Psychiatry and Parkinson’s disease

Staff Members at Cognitive Psychiatry of Chapel Hill

Earlier this month I participated in the National Parkinson Foundation* Allied Team Training, an educational program for health care professionals working with Parkinson’s disease (PD). I learned a great deal, here are a few important learning points:

Many people have signs and symptoms of PD years and years before seeking medical attention, and many are misdiagnosed.
Here are 10 early warning signs of PD : 1) tremor or shaking, 2) small handwriting, 3) loss of smell, 4) trouble sleeping, 5) trouble moving or walking, 6) constipation, 7) a soft or low voice, 8) masked face, 9) dizziness and fainting, 10) stooping or hunching over. If you notice these symptoms, you should see your primary care doctor and / or a neurologist to investigate further.

Anxiety and depression are extremely common in PD.
We do not know why, but anxiety and depression present commonly in PD in all stages of the disease. Some symptoms may be related to the difficulty adjusting to a new diagnosis or new functional limitations, but other symptoms seem to be related to the PD itself. In the early and middle stages of PD, psychotherapy and medications may be helpful for these symptoms; in the later stages psychotherapy may be less helpful due to cognitive limitations.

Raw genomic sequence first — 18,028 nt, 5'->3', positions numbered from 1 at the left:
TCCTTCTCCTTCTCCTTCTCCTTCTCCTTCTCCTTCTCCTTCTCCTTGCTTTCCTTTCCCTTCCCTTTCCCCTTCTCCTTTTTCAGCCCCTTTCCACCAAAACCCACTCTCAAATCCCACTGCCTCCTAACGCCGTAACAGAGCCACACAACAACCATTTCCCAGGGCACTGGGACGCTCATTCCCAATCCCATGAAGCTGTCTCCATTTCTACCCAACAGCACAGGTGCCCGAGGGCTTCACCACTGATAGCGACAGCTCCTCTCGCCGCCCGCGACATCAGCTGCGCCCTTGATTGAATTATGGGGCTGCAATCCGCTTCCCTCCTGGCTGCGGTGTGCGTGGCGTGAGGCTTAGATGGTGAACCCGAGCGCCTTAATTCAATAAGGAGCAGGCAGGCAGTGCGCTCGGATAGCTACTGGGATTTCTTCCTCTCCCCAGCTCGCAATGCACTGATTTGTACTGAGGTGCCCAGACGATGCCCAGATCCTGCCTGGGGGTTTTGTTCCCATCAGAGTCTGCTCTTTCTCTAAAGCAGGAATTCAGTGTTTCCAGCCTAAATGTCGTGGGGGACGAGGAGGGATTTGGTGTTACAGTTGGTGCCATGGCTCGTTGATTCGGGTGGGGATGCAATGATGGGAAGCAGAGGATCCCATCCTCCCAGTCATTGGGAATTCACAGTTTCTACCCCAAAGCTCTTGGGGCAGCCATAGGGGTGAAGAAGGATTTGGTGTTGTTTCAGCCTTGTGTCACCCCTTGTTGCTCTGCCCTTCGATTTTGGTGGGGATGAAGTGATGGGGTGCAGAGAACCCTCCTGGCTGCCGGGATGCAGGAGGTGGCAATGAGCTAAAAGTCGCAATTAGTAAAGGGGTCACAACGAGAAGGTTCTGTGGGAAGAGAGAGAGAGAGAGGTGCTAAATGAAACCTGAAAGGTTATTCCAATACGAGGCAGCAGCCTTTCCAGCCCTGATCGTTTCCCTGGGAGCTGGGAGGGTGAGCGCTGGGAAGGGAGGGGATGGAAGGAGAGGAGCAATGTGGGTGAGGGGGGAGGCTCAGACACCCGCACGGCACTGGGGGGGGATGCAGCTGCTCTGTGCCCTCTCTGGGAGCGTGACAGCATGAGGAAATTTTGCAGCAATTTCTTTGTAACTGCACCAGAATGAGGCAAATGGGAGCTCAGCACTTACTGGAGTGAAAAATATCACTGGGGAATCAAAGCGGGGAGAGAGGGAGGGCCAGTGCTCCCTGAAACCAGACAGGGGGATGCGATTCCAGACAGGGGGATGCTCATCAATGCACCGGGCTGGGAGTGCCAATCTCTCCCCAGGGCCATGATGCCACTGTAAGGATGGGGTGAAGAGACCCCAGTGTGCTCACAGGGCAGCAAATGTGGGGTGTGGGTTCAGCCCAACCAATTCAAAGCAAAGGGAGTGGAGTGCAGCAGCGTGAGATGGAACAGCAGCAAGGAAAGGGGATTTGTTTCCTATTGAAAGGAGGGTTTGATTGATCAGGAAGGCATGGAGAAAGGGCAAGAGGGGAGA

There is a wide spectrum of cognitive problems with PD.
While most people with PD develop some degree of cognitive impairment, sometimes it is so mild that it is barely noticeable. In later stages of PD, many will develop cognitive impairment which looks somewhat different from that seen in other types of dementia, like Alzheimer’s disease (AD). People with PD tend to have more problems with visuospatial processing and “executive functioning”, whereas people with AD tend to have more problems with short-term memory. Neuropsychological testing can be used in PD to help determine the characteristics and severity of cognitive impairment; this information can be helpful when making decisions about when/if to stop working or driving.


Live Mentally Healthy,
Cognitive Psychiatry of Chapel Hill